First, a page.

Fardowsa Yusuf awarded CIHR Banting and Best Doctoral Award for Research on MS Prodrome

Congratulations to Fardowsa Yusuf (pictured left), MSc who has been awarded the CIHR Frederick Banting and Charles Best Canada Graduate Scholarship Doctoral Award for her research on the Multiple Sclerosis (MS) prodrome. Yusuf is jointly supervised by DMCBH member Dr. Helen Tremlett (pictured right) and Dr. Mohammad Ehsanul (Ehsan) Karim in UBC’s School of Population and Public Health.

Yusuf completed her Master’s in Dr. Tremlett’s lab, where she looked at the MS prodrome, which refers to early symptoms that happen before classical onset of the disease. For a long time, MS wasn’t thought to have a prodromal phase, but Dr. Tremlett’s team helped debunk this theory with research that found people with MS, people without, were up to four times more likely to have been treated for nervous system disorders in the five years leading up to the first clinically recognized signs of MS, compared to people without MS.

Since then, Yusuf has gone on to explore the prodrome in more detail and found people with MS were more likely to experience fatigue, sleep disorders, anemia and pain in the five years before they develop the first clinically recognized signs of the disorder.

For her doctoral work which will be supported by the Award, Yusuf will further characterize the MS prodrome, and is currently looking at age and sex differences by analyzing Canadian health records. So far, her research suggests the prodrome is more likely to show as pain in older individuals and anemia in men.

Studying the MS prodrome could have important implications on how the disease is diagnosed and treated in the future.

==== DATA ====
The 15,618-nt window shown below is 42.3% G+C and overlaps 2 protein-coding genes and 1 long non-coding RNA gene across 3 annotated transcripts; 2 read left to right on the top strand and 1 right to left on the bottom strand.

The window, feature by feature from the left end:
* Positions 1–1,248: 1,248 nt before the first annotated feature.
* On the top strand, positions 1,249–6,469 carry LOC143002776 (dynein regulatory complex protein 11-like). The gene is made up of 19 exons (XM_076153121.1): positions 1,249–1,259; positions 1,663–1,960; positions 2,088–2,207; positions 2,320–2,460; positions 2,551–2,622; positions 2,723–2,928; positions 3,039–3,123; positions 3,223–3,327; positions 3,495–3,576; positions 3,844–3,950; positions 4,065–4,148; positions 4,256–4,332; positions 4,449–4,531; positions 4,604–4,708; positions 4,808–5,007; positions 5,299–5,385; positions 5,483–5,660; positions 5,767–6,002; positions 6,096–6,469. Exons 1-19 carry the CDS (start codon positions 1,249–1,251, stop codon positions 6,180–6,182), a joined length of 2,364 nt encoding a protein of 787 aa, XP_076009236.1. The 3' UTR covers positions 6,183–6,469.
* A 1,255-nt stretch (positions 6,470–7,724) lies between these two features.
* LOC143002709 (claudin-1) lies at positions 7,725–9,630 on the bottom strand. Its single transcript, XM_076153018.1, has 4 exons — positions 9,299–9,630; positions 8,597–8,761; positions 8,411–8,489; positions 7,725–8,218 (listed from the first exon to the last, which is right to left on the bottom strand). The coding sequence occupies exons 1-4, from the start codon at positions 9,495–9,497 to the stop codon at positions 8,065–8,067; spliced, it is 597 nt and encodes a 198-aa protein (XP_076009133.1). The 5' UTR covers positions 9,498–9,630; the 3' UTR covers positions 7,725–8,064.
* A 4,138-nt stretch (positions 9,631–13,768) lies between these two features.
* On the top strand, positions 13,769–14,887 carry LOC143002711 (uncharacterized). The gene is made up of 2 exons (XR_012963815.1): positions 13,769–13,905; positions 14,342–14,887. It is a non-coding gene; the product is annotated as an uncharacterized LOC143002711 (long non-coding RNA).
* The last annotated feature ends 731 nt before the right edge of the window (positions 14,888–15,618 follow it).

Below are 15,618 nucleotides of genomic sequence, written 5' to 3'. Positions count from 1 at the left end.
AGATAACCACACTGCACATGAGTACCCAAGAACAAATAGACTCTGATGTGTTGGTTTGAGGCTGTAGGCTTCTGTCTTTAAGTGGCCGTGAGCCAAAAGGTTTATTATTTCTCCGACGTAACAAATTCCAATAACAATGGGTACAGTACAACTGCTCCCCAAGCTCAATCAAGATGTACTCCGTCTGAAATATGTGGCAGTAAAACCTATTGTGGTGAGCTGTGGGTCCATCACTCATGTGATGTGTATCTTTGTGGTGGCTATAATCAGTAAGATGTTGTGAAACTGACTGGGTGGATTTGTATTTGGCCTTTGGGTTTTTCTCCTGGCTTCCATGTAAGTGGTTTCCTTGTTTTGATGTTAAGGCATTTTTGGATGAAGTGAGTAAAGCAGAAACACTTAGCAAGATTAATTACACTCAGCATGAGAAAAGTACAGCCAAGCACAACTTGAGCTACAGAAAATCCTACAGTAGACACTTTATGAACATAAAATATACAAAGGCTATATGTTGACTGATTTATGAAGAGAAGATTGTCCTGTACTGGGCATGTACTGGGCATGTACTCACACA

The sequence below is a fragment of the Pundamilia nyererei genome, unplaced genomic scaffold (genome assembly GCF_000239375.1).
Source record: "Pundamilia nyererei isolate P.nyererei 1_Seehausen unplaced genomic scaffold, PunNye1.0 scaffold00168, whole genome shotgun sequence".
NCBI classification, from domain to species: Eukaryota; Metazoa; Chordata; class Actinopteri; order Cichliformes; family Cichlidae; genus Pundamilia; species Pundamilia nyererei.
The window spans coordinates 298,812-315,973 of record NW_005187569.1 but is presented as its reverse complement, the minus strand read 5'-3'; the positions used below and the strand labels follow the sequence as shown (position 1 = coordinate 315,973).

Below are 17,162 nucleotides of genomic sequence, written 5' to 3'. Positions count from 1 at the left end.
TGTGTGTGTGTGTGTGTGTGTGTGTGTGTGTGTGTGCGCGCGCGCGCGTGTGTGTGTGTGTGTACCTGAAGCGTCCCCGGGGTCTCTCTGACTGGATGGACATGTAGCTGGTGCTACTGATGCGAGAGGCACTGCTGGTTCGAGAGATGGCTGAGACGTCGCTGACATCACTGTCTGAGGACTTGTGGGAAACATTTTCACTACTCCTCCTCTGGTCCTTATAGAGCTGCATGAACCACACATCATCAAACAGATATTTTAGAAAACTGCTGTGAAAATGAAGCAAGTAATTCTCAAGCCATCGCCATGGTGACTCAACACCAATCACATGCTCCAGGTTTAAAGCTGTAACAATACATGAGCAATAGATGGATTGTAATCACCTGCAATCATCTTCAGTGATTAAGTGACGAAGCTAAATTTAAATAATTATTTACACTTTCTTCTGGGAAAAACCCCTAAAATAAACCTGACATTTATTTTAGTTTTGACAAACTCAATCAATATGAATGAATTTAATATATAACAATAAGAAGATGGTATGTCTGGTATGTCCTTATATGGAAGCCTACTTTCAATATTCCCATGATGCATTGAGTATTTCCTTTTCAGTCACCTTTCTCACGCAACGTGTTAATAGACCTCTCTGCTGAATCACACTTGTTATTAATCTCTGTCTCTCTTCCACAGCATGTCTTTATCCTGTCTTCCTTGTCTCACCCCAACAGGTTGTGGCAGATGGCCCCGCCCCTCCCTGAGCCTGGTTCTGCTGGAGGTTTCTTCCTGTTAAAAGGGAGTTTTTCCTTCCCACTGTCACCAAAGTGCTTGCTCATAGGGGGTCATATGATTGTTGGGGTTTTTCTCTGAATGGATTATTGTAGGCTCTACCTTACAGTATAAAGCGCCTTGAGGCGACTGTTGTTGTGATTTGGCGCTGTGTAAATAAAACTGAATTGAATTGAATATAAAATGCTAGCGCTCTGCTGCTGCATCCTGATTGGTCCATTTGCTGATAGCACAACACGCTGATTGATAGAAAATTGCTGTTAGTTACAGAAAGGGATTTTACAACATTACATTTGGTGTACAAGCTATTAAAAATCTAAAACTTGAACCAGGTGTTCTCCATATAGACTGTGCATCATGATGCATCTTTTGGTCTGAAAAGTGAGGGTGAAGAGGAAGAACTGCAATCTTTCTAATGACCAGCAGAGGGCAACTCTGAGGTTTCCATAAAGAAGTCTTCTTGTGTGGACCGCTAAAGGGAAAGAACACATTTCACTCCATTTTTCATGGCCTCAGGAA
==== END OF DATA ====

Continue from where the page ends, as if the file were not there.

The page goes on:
“Once we have a better understanding of the prodromal period, we’ll have a better understanding of when the risk period for MS is,” says Yusuf. “This could potentially lead to earlier diagnoses and treatment of MS.”

Yusuf says she is honoured to receive the Banting and Best Doctoral Award which will support her with three years of funding throughout her PhD, and that being the successful recipient of such a competitive award has provided her with an extra vote of confidence.

Dr. Tremlett says Yusuf is the perfect person to work on such a complex and important project.

“We’re thrilled that Fardowsa will be re-joining our team. There is so much that we do not understand about the prodromal phase of MS,” says Dr. Tremlett. “This work will help researchers better understand what causes MS, and has the potential to benefit the future care and management of MS.”  

 

This project is a unique collaboration with teams across Canada and Sweden and is being supported by the MS Society of Canada (EGID: 3743; PI: Tremlett).